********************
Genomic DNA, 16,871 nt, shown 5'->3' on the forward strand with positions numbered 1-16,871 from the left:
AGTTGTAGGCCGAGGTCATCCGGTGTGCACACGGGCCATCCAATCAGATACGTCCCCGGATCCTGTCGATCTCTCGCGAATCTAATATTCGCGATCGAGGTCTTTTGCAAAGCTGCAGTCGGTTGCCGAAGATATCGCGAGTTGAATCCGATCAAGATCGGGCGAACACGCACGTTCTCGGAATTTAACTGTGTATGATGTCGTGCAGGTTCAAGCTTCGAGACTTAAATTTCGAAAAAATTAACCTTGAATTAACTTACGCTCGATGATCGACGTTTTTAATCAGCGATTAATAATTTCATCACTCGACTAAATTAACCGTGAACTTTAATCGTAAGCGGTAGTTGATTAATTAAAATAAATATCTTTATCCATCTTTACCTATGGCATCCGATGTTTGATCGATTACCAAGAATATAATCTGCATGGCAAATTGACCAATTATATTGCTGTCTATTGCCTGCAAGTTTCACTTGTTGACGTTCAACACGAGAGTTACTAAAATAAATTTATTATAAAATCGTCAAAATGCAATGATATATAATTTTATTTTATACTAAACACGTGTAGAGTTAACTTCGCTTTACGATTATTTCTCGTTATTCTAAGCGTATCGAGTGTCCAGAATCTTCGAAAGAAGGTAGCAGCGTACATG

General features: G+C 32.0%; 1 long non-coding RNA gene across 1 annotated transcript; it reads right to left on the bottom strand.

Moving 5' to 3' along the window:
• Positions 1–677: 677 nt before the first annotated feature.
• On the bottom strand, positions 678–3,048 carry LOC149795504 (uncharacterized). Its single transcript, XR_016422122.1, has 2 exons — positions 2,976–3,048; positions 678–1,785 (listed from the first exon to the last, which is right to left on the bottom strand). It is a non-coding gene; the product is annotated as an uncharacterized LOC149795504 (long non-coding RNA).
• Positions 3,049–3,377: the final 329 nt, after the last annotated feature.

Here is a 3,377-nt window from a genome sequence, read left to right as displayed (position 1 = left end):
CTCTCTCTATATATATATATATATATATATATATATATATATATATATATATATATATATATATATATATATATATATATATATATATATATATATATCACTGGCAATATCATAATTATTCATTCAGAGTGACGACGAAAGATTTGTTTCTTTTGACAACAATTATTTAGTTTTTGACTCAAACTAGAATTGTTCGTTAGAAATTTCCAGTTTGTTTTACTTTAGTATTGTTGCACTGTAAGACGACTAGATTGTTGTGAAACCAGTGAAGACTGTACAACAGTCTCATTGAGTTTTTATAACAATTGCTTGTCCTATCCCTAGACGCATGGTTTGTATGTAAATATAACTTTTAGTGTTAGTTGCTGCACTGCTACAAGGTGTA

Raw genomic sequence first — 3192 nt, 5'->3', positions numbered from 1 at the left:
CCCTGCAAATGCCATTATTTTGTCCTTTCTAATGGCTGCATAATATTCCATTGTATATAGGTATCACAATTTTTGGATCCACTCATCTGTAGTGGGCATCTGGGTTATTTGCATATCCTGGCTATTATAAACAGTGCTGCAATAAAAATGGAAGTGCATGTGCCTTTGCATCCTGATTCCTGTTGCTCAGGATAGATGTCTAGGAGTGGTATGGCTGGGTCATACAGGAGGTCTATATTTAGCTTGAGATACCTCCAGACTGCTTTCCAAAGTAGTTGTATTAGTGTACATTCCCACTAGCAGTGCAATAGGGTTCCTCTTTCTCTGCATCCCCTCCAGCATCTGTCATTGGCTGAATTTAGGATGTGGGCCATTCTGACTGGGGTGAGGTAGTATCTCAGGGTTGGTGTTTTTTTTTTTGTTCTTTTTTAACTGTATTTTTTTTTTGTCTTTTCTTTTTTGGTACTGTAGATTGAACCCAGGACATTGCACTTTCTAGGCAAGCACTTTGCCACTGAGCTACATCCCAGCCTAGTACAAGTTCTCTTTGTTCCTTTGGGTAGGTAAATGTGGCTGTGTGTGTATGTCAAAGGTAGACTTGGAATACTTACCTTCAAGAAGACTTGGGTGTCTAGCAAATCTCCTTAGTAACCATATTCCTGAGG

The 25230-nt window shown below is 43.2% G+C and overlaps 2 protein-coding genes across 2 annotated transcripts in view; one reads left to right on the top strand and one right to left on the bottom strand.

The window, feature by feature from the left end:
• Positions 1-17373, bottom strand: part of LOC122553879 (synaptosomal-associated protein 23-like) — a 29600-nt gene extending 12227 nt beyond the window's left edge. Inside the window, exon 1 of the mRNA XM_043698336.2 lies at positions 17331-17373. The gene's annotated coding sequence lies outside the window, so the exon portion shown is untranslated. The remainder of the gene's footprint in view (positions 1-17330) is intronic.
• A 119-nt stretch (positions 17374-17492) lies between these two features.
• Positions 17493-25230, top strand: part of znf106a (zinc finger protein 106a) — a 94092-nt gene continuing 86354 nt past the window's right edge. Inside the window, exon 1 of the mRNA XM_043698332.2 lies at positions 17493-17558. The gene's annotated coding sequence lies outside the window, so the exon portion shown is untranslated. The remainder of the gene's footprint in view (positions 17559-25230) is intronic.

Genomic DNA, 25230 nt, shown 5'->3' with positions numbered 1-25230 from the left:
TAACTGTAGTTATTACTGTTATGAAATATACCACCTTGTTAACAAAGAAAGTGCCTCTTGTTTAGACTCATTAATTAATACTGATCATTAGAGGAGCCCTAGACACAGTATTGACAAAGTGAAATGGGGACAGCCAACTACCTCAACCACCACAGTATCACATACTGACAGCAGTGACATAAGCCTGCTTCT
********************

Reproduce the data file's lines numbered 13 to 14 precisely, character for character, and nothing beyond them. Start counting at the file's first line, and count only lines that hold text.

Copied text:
The window, feature by feature from the left end:
• Positions 1-17373, bottom strand: part of LOC122553879 (synaptosomal-associated protein 23-like) — a 29600-nt gene extending 12227 nt beyond the window's left edge. Inside the window, exon 1 of the mRNA XM_043698336.2 lies at positions 17331-17373. The gene's annotated coding sequence lies outside the window, so the exon portion shown is untranslated. The remainder of the gene's footprint in view (positions 1-17330) is intronic.